In findings published in the journal Materials Today, researchers from Colorado School of Mines, along with a team of international scientists, provided a multi-scale study of the origins of kinking in MAX phases.
Together with colleagues at the National Renewable Energy Laboratory and Sandia National Laboratory, the Mines researchers hope to identify an economically viable process window for increasing steel product copper tolerances.
A new quantum engineering minor at Colorado School of Mines will give undergraduate students the opportunity to gain exposure to quantum theory and hands-on experience with relevant hardware and prepare for careers in the rapidly evolving field of quantum technology.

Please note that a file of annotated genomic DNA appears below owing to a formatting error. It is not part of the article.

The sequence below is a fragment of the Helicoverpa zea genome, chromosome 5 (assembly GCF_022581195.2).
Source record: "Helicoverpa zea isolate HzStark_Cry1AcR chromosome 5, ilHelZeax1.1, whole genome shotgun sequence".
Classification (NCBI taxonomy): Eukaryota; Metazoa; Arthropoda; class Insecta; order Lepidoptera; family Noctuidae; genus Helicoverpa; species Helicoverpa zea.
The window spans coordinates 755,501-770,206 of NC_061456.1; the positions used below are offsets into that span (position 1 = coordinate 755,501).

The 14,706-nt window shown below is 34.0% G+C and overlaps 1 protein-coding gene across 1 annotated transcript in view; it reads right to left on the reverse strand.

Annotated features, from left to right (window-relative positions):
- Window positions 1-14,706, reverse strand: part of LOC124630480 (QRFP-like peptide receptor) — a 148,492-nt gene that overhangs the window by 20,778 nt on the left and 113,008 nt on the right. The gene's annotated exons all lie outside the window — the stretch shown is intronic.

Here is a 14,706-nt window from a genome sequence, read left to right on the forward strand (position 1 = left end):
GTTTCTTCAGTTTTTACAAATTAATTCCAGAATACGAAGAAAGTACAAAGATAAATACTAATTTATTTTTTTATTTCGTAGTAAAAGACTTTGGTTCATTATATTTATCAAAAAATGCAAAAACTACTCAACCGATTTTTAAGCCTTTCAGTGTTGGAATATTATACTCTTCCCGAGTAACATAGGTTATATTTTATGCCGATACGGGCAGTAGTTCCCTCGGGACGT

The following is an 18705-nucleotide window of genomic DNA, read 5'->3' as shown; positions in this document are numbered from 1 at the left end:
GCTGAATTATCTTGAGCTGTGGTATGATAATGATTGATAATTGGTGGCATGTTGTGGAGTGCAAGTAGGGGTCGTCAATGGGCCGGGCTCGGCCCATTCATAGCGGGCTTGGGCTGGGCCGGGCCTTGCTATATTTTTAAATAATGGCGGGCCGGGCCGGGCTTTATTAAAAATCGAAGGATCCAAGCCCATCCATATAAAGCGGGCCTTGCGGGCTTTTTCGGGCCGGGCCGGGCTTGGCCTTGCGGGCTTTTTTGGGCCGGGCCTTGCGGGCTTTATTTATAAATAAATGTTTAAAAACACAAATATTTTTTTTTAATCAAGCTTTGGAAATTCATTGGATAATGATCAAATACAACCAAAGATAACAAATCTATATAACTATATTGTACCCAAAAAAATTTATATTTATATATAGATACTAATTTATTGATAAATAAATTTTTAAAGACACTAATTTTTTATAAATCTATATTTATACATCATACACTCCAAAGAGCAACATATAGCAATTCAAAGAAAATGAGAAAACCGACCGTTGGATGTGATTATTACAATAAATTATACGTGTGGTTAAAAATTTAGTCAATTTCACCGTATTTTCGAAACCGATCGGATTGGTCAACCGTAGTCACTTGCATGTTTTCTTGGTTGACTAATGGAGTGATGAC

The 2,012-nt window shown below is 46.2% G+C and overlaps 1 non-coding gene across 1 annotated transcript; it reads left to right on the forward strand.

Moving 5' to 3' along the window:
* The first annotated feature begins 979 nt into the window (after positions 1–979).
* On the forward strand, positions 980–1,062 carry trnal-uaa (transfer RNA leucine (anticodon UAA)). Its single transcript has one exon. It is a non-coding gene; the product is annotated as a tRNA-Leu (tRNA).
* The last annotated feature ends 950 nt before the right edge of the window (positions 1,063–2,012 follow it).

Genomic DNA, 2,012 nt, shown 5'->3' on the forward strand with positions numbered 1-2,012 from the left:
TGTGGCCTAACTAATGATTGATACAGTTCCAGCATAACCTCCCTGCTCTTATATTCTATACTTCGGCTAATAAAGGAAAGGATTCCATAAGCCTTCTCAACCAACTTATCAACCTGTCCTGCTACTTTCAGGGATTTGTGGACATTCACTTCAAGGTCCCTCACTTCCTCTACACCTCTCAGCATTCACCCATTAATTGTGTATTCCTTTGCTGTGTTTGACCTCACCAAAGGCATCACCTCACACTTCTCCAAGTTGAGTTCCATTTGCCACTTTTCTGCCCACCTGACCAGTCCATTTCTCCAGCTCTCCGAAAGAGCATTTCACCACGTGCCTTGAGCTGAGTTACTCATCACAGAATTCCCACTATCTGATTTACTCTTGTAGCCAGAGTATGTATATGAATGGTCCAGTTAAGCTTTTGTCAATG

“Hybrid perovskite photovoltaics are one of the most promising new technologies and have made gains in champion cell performance at astronomical rates. However, stability remains a show-stopper for the technology,” said Angus Rockett, professor and head of the Metallurgical and Materials Engineering Department.